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American Fork • When the heat takes over and school's out for summer, many kids long to spend the day splashing carefree in pools.

More than 50 Utah County teens, however, chose a different diversion this week: learning financial literacy in an air-conditioned, corporate conference room.

"I actually wanted to come because I wanted to learn about how to save my money," said Gabriela Pedroza, who will be a freshman at Provo High in the fall. "In the future, if you want to go to college, you can use that money."

Though Utah already ranks high when it comes to financial literacy, Fidelity Investments and Utah State University (USU) Extension 4-H launched a new Money Mentors program this summer to try to boost that knowledge even further. In May, more than 60 Utah teens from 11 counties trained in the subject, and this summer, they're teaching their peers across the state what they learned.

Program leaders expect to reach at least a few hundred kids this summer.

"The idea of being able to impact kids when they're young and make smarter financial choices early is what's going to make a difference long-term for these kids," said Dave Francis, USU extension associate professor.

Utah already requires students to take a financial-literacy course before they graduate from high school — part of the reason WalletHub ranked the state No. 2 in the nation for financial literacy earlier this year.

The governor also signed a bill this year aimed at improving the state's high school financial-literacy course by creating an online, end-of-course assessment and providing more training opportunities for teachers, among other things.

But Francis said Utah kids are still not as financially literate as they should be. He said the program's model of using teens to teach kids may help some students who don't otherwise warm to the traditional high school course.

"Sometimes, for a variety of reasons, kids don't thrive in a high school environment," Francis said, "but sometimes in an outside, informal setting, they may do better."

On Monday, the Utah County kids spent about six hours playing games and participating in activities designed to teach them how money works.

They learned relatively simple concepts such as the difference between wants and needs. And they learned more advanced ones — some of which might be news to many adults — such as the Rule of 72. The Rule of 72 states that when it comes to investing, one can learn how many years it will take to double one's money by dividing 72 by the expected interest rate.

For one activity, the teen leaders gave the kids worksheets listing spending choices and beans with which to mark those choices. Some options, such as eating out and buying new cars, cost more beans than others. Kids had to choose how to spend their limited beans.

For another activity, the teen leaders asked kids to use pie charts to show how they would spend $100. They then shared their charts.

River York, who will be a fifth-grader at Provo's Provost Elementary, raised her hand and explained that she chose to spend $20 on herself, $20 on food, $20 on clothes, $20 on savings and $20 on school. Teen leader Jerod Boley, who will be a 10th grader at Saratoga Springs' Westlake High, told her that was a great answer.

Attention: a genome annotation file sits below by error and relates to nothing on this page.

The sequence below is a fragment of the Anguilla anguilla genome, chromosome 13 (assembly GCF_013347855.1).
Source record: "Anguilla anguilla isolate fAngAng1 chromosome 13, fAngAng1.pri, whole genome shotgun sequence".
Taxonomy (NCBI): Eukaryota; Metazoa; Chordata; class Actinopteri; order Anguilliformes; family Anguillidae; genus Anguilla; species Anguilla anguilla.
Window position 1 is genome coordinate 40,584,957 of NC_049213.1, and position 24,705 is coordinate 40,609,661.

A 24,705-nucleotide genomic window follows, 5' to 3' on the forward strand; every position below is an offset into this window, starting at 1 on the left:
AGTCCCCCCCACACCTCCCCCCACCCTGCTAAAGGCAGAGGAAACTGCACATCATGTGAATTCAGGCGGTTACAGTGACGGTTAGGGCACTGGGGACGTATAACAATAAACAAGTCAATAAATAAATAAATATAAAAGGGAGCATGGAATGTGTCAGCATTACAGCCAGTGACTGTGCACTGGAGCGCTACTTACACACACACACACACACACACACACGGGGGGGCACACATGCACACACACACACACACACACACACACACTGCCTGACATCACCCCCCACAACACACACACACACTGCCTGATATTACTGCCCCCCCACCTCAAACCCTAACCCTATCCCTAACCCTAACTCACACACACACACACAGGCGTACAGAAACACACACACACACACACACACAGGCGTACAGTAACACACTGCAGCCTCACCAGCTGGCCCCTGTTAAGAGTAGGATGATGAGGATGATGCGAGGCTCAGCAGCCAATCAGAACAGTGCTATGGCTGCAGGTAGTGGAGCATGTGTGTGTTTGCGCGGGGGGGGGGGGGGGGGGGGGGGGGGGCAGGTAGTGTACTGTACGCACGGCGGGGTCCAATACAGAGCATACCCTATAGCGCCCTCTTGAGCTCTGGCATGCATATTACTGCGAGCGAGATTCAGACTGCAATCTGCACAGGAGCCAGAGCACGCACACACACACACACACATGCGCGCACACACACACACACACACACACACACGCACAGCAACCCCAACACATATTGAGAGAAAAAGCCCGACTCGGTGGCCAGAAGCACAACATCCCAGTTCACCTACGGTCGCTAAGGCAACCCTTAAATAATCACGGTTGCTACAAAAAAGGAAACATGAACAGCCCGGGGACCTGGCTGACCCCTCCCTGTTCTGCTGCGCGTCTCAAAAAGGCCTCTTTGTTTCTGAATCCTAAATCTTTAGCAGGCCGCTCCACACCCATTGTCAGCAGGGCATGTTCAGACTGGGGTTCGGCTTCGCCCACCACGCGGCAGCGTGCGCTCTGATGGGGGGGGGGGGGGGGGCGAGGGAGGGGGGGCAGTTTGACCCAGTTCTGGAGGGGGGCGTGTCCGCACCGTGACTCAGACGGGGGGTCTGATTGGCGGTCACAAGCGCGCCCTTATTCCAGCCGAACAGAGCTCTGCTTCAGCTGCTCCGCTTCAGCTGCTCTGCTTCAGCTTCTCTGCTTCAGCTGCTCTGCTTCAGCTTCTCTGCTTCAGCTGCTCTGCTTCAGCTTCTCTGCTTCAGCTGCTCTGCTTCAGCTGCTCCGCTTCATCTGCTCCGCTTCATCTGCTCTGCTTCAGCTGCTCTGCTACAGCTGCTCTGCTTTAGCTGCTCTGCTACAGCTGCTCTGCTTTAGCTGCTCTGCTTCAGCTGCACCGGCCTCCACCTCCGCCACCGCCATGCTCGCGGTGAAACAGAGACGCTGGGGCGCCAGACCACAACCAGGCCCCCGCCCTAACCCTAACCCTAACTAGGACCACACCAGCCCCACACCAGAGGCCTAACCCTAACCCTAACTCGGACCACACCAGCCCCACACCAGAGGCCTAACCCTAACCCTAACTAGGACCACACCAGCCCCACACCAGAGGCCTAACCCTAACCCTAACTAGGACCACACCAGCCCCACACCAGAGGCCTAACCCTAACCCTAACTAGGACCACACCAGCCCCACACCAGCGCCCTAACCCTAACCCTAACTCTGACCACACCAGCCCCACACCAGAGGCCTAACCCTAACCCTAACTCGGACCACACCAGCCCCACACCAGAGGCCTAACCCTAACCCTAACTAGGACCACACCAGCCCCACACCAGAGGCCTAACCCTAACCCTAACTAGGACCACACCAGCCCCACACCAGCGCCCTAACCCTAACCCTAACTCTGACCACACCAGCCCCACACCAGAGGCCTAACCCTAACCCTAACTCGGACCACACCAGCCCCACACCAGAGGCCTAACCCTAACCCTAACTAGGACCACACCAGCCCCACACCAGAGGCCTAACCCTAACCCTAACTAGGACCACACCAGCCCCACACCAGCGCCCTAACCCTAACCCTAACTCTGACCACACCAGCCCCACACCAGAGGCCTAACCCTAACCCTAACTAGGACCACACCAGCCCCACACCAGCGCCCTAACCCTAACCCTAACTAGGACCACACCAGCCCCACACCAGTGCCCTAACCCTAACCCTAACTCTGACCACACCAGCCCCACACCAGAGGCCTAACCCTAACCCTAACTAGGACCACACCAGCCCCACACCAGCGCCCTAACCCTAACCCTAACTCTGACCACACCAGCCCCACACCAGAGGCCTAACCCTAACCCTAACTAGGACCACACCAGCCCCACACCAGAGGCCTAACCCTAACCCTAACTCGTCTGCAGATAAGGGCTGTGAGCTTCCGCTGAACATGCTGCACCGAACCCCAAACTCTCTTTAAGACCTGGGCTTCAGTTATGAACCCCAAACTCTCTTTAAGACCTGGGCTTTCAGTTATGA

Boley, 15, and fellow teen leader Devin Bunnell, 13, said most kids don't know as much about money as they should.

"They know common sense, but they don't know facts like the Rule of 72 or how credit works," said Bunnell, who will be an eighth-grader at Lindon's Oak Canyon Junior High in the fall. "It always helps to fully understand and prepare for the future."

The teen leaders recruited the kids they taught Monday, many of whom are also in 4-H.

Some of the kids acknowledged their parents signed them up, and the class wasn't their idea of a perfect summer day ("It's just like school," said Sean Walker, 12, of Oak Canyon Junior High).

But others said they were eager to learn more about finance, even if it meant giving up a day at the pool.

"I thought it would be fun," said Makaela Ostermiller, 14, of Vista Heights Middle School in Saratoga Springs. "I'm getting ready to start getting a job, so I thought this would be a good idea to get an idea of how to use my money."

Teen leader Richard Whitworth, 18, said he enjoys teaching younger kids about money, and he's learned a few things himself in the process. He said, for example, he learned more about the stock market and investing in oneself.

Whitworth hopes the lessons help the younger kids for years to come.

"It's better to learn now," he said, "than in the future know that it's too late." —

U.S. students in middle on financial knowhow

Washington • The United States runs in the middle of the pack when it comes to the financial knowledge and skills of 15-year-old boys and girls, according to an international study released Wednesday.

China's financial hub of Shanghai had the highest average score for teens who participated in the 2012 testing for the Paris-based Organization for Economic Cooperation and Development. A total of 18 countries and economies were studied in the program's first assessment of financial literacy of teens.

Shanghai was followed by the Flemish Community of Belgium, Estonia, Australia, New Zealand, the Czech Republic, Poland, Latvia, the U.S., Russia and France.

At the bottom of the list: Croatia, Israel, the Slovak Republic, Italy and Colombia.

The easiest questions asked students to display basic financial literacy skills, such as comparing prices per unit to determine which had a better value. The most difficult asked students to analyze more complicated scenarios, such as reviewing two loan proposals with differing rates and terms and choosing the better offer.